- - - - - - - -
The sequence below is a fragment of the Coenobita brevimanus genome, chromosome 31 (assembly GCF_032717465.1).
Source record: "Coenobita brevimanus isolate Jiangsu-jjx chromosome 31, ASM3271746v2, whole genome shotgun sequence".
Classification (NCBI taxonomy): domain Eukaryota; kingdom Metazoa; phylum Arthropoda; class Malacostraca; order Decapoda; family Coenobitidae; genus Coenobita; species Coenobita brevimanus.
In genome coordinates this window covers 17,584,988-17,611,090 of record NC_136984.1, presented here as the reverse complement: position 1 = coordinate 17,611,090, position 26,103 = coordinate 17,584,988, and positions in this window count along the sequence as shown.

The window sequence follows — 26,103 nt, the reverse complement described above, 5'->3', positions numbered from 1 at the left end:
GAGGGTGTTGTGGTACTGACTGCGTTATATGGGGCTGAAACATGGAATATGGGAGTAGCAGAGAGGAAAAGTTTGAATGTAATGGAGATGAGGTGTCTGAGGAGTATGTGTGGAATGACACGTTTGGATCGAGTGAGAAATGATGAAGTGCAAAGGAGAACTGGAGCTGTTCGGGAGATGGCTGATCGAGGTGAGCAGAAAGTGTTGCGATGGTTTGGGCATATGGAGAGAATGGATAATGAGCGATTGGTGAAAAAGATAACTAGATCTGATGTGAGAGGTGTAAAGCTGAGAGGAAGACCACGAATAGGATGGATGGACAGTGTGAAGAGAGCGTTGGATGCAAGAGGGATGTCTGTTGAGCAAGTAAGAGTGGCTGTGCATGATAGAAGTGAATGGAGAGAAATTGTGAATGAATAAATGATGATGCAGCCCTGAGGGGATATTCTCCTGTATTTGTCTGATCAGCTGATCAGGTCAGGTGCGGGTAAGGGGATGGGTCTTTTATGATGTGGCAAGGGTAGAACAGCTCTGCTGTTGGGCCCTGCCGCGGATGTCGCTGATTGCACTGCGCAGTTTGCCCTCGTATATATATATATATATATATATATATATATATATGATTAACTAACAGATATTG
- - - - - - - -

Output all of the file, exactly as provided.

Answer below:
The sequence below is a fragment of the Coenobita brevimanus genome, chromosome 31 (assembly GCF_032717465.1).
Source record: "Coenobita brevimanus isolate Jiangsu-jjx chromosome 31, ASM3271746v2, whole genome shotgun sequence".
Classification (NCBI taxonomy): domain Eukaryota; kingdom Metazoa; phylum Arthropoda; class Malacostraca; order Decapoda; family Coenobitidae; genus Coenobita; species Coenobita brevimanus.
In genome coordinates this window covers 17,584,988-17,611,090 of record NC_136984.1, presented here as the reverse complement: position 1 = coordinate 17,611,090, position 26,103 = coordinate 17,584,988, and positions in this window count along the sequence as shown.

The window sequence follows — 26,103 nt, the reverse complement described above, 5'->3', positions numbered from 1 at the left end:
GAGGGTGTTGTGGTACTGACTGCGTTATATGGGGCTGAAACATGGAATATGGGAGTAGCAGAGAGGAAAAGTTTGAATGTAATGGAGATGAGGTGTCTGAGGAGTATGTGTGGAATGACACGTTTGGATCGAGTGAGAAATGATGAAGTGCAAAGGAGAACTGGAGCTGTTCGGGAGATGGCTGATCGAGGTGAGCAGAAAGTGTTGCGATGGTTTGGGCATATGGAGAGAATGGATAATGAGCGATTGGTGAAAAAGATAACTAGATCTGATGTGAGAGGTGTAAAGCTGAGAGGAAGACCACGAATAGGATGGATGGACAGTGTGAAGAGAGCGTTGGATGCAAGAGGGATGTCTGTTGAGCAAGTAAGAGTGGCTGTGCATGATAGAAGTGAATGGAGAGAAATTGTGAATGAATAAATGATGATGCAGCCCTGAGGGGATATTCTCCTGTATTTGTCTGATCAGCTGATCAGGTCAGGTGCGGGTAAGGGGATGGGTCTTTTATGATGTGGCAAGGGTAGAACAGCTCTGCTGTTGGGCCCTGCCGCGGATGTCGCTGATTGCACTGCGCAGTTTGCCCTCGTATATATATATATATATATATATATATATATATATGATTAACTAACAGATATTG